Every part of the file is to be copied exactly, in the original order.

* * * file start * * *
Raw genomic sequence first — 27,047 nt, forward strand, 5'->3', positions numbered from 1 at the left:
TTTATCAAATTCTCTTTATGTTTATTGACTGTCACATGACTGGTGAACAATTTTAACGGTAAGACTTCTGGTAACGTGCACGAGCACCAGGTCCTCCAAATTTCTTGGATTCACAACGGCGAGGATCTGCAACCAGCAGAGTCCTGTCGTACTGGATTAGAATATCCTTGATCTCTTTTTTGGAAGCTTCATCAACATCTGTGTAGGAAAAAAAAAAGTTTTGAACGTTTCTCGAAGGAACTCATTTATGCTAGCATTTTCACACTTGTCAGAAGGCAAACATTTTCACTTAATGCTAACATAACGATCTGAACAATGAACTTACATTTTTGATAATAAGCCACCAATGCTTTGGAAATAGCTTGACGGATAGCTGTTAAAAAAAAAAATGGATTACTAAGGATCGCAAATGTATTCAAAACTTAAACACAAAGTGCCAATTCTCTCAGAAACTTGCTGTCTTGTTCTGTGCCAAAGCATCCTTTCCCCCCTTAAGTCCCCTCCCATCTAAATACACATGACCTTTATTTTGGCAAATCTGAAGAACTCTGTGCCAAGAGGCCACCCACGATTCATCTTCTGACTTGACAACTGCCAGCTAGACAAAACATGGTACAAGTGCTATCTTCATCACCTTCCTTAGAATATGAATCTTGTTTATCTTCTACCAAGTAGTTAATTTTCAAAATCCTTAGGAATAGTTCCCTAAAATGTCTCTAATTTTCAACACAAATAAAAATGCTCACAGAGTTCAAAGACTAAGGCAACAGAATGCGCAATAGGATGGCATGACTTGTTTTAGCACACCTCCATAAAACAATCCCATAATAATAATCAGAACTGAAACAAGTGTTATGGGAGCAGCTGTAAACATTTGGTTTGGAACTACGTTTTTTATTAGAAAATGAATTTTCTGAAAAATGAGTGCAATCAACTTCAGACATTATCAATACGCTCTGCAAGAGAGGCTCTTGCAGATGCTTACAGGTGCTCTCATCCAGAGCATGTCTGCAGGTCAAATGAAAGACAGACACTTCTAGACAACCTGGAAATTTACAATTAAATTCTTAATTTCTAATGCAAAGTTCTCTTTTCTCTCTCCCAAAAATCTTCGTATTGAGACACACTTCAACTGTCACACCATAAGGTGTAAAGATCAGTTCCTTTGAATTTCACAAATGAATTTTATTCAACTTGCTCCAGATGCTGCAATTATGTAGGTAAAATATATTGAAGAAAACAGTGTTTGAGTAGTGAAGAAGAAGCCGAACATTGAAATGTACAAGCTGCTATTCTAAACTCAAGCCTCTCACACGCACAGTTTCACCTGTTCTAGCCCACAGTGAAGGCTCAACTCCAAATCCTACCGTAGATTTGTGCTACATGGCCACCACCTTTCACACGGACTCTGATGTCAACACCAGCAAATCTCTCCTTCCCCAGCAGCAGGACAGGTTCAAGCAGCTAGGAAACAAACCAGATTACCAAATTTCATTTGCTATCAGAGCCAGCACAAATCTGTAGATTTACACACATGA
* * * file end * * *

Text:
Raw genomic sequence first — 27,047 nt, forward strand, 5'->3', positions numbered from 1 at the left:
TTTATCAAATTCTCTTTATGTTTATTGACTGTCACATGACTGGTGAACAATTTTAACGGTAAGACTTCTGGTAACGTGCACGAGCACCAGGTCCTCCAAATTTCTTGGATTCACAACGGCGAGGATCTGCAACCAGCAGAGTCCTGTCGTACTGGATTAGAATATCCTTGATCTCTTTTTTGGAAGCTTCATCAACATCTGTGTAGGAAAAAAAAAAGTTTTGAACGTTTCTCGAAGGAACTCATTTATGCTAGCATTTTCACACTTGTCAGAAGGCAAACATTTTCACTTAATGCTAACATAACGATCTGAACAATGAACTTACATTTTTGATAATAAGCCACCAATGCTTTGGAAATAGCTTGACGGATAGCTGTTAAAAAAAAAAATGGATTACTAAGGATCGCAAATGTATTCAAAACTTAAACACAAAGTGCCAATTCTCTCAGAAACTTGCTGTCTTGTTCTGTGCCAAAGCATCCTTTCCCCCCTTAAGTCCCCTCCCATCTAAATACACATGACCTTTATTTTGGCAAATCTGAAGAACTCTGTGCCAAGAGGCCACCCACGATTCATCTTCTGACTTGACAACTGCCAGCTAGACAAAACATGGTACAAGTGCTATCTTCATCACCTTCCTTAGAATATGAATCTTGTTTATCTTCTACCAAGTAGTTAATTTTCAAAATCCTTAGGAATAGTTCCCTAAAATGTCTCTAATTTTCAACACAAATAAAAATGCTCACAGAGTTCAAAGACTAAGGCAACAGAATGCGCAATAGGATGGCATGACTTGTTTTAGCACACCTCCATAAAACAATCCCATAATAATAATCAGAACTGAAACAAGTGTTATGGGAGCAGCTGTAAACATTTGGTTTGGAACTACGTTTTTTATTAGAAAATGAATTTTCTGAAAAATGAGTGCAATCAACTTCAGACATTATCAATACGCTCTGCAAGAGAGGCTCTTGCAGATGCTTACAGGTGCTCTCATCCAGAGCATGTCTGCAGGTCAAATGAAAGACAGACACTTCTAGACAACCTGGAAATTTACAATTAAATTCTTAATTTCTAATGCAAAGTTCTCTTTTCTCTCTCCCAAAAATCTTCGTATTGAGACACACTTCAACTGTCACACCATAAGGTGTAAAGATCAGTTCCTTTGAATTTCACAAATGAATTTTATTCAACTTGCTCCAGATGCTGCAATTATGTAGGTAAAATATATTGAAGAAAACAGTGTTTGAGTAGTGAAGAAGAAGCCGAACATTGAAATGTACAAGCTGCTATTCTAAACTCAAGCCTCTCACACGCACAGTTTCACCTGTTCTAGCCCACAGTGAAGGCTCAACTCCAAATCCTACCGTAGATTTGTGCTACATGGCCACCACCTTTCACACGGACTCTGATGTCAACACCAGCAAATCTCTCCTTCCCCAGCAGCAGGACAGGTTCAAGCAGCTAGGAAACAAACCAGATTACCAAATTTCATTTGCTATCAGAGCCAGCACAAATCTGTAGATTTACACACATGA